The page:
Healthy food: Eat less dark-green, more orange

I want to point out an article from Feedstuffs FoodLink about the cost of healthy foods and what we can expect to pay this year for healthy food.

The article states that diets normally are a diverse makeup of foods — some that are more healthful and some that are not as healthful — and if the less-healthful foods are less expensive, individuals may have an economic incentive to consume the latter.

Three economists explored whether healthful foods cost more than less-healthful foods and if price differences vary across the country. Their examination looked at several food groups:

  • (1) whole grains versus refined grains
  • (2) dark-green vegetables and orange vegetables versus starchy vegetables
  • (3) whole fruits versus commercially prepared fruit snacks
  • (4) 1% and skim milk versus 2% and whole milk
  • (5) fruit juices versus fruit drinks
  • (6) bottled water versus carbonated, non-alcoholic beverages. They then compared prices per 3.5 oz. serving.

As expected, some healthful foods were more expensive than less-healthful choices, but in other cases, healthful foods were less expensive, the economists said. The full study is available at

Time Study

Regardless of which foods they eat, Americans spend a lot of time eating.

More research found that Americans 15 years old and up spend 2.5 hours every day engaged in eating and drinking activities (Figure).

Slightly less than half of this time (67 minutes) was spent in "primary" eating activities like meals, and the rest was spent in "secondary" eating activities while driving, grooming, working, watching television, actually preparing or cleaning up after meals and in other primary activities, according to the research.

The complete study is available at

Weight study

The number of children who are considered overweight has tripled over the past 30 years, and one factor influencing children’s diet and weight is likely food prices.

Food prices "have small but statistically significant effects on children’s BMI," they said, noting that lower prices for more healthful foods such as dark-green vegetables and low-fat milk are associated with decreases in children’s BMI, while lower prices for less-healthful choices such as starchy vegetables, sweet snacks and sodas are associated with increases in BMI.

Specifically, a 10% decrease in prices for dark-green vegetables such as broccoli and spinach were associated with a 0.28% decrease in children’s BMI three months later, a 10% decrease in prices for low-fat milk were associated with a 0.35% decrease in BMI and lower prices for sweet snacks were associated with a 0.27% increase in BMI.

A 10% increase in prices for sodas and a 10% increase in prices for starchy vegetables were associated with a 0.42% and 0.3% decrease in BMI one year later.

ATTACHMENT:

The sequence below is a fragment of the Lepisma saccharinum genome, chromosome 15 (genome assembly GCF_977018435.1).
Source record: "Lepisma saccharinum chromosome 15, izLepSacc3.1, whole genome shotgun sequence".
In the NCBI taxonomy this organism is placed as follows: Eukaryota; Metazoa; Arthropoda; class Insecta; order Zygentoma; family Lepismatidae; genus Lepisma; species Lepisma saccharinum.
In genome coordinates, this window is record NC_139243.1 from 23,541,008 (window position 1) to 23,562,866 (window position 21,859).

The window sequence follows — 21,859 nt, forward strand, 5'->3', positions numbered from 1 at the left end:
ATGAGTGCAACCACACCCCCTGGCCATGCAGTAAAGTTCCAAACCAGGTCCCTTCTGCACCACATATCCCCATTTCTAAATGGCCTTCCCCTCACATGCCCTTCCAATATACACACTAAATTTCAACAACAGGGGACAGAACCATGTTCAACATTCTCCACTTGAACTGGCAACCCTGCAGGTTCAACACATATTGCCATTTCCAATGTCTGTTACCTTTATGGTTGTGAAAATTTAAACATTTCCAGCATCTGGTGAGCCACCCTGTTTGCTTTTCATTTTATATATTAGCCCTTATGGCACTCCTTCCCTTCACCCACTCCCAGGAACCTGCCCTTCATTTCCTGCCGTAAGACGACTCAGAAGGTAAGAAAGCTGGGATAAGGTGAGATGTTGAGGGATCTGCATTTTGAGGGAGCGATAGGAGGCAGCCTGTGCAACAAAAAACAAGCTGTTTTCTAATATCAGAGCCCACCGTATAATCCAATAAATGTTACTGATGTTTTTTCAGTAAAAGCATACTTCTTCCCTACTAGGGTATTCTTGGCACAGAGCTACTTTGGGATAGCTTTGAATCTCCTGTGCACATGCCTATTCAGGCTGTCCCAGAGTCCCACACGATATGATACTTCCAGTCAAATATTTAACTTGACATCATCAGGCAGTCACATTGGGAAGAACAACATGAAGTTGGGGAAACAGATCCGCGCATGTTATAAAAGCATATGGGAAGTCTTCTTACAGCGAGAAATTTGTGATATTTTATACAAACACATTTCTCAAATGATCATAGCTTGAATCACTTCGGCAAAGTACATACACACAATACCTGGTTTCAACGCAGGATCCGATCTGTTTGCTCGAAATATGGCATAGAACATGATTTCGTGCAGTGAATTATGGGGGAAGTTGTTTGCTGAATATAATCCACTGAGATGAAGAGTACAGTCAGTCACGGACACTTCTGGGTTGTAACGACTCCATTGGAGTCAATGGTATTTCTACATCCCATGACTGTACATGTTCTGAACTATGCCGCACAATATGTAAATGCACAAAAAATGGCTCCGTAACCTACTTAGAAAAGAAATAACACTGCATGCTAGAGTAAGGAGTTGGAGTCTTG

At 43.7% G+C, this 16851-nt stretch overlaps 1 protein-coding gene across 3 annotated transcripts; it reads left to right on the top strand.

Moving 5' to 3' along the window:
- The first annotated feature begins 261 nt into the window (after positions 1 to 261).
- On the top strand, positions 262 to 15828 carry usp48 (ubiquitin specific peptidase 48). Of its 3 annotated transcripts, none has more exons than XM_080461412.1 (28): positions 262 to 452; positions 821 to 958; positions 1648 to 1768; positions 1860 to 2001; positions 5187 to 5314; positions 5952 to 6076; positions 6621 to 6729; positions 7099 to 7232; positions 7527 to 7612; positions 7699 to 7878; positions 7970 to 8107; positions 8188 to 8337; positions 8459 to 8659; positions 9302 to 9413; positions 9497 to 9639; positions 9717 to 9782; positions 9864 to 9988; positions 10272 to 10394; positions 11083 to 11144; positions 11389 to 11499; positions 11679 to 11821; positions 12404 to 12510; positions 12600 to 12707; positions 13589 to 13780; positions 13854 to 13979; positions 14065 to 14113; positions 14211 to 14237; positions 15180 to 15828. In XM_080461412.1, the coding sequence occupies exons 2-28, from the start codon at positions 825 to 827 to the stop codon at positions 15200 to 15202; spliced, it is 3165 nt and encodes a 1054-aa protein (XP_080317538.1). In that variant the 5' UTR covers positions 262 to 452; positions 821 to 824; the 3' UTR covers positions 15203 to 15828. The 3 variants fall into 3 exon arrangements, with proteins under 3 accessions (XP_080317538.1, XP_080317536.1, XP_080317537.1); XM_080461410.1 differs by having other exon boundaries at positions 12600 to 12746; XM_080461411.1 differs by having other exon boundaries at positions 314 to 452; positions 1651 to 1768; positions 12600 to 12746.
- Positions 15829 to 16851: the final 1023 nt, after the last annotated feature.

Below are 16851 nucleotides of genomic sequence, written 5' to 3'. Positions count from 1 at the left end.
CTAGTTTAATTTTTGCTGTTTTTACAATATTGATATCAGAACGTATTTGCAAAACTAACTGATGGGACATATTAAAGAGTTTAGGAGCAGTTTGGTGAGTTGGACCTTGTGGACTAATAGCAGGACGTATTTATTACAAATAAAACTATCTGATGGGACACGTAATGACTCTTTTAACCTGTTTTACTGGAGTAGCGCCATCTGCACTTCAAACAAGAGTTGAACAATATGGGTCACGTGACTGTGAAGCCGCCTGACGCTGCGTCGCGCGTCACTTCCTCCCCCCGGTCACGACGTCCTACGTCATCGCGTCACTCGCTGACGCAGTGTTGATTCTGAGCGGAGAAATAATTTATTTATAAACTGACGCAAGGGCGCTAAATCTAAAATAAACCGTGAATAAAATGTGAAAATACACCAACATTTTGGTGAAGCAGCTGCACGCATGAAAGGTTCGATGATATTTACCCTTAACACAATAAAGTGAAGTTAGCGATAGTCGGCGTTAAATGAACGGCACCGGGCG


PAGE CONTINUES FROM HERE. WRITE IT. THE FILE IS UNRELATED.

The full report is available at

Children’s issue

The food industry is taking major steps toward improving not only the healthfulness of today’s food but how it’s promoted to children.

For instance, GMA said the industry has decreased the calories, sodium and sugar in more than 20,000 products in recent years, pledged to remove 1.5 trillion calories from the food supply by 2015 and set standards for advertising based on "strict nutrition criteria."

Moreover, GMA said the number of food and beverage commercials on shows viewed primarily by children has decreased 50% since 2004, with commercials for cookies and sodas down 96% and for frozen pizzas, candy and chewing gum down at least 70%. At the same time, GMA said commercials for cereals, dairy products and fruit juices have increased.

The Point

THREE new studies have pointed to problems Americans are having adhering to balanced and healthful diets and maintaining a healthy lifestyle and weight.

One problem is that there’s often — but not always — a trade-off between eating healthful foods and the higher costs of those foods. However, consumers can make up for this with strategies such as eating fewer dark-green vegetables, which are healthful but more expensive than starchy vegetables, and eating more orange vegetables, which also are healthful but not as expensive.

It should also be noted that the costs of healthful foods are coming down as food producers focus on making them more competitive and, therefore, available.

Indeed, it’s known that as the costs of healthful foods come down, so does a person’s body mass index; unfortunately, the converse is true in that less expensive foods like fruit drinks and sweet snacks are associated with increased indexes.

Nevertheless, food producers are making foods healthier, with fewer calories and less sodium and sugar.

Another problem is that Americans may spend too much time eating — up to 4.5 hours per day — and eating in the wrong ways, such as eating while watching television or even while preparing or cleaning up after meals.

Accordingly, consumers need to make conscientious decisions not only about what to eat but when and where.

Information on the healthfulness and safety of the U.S. food supply is available at

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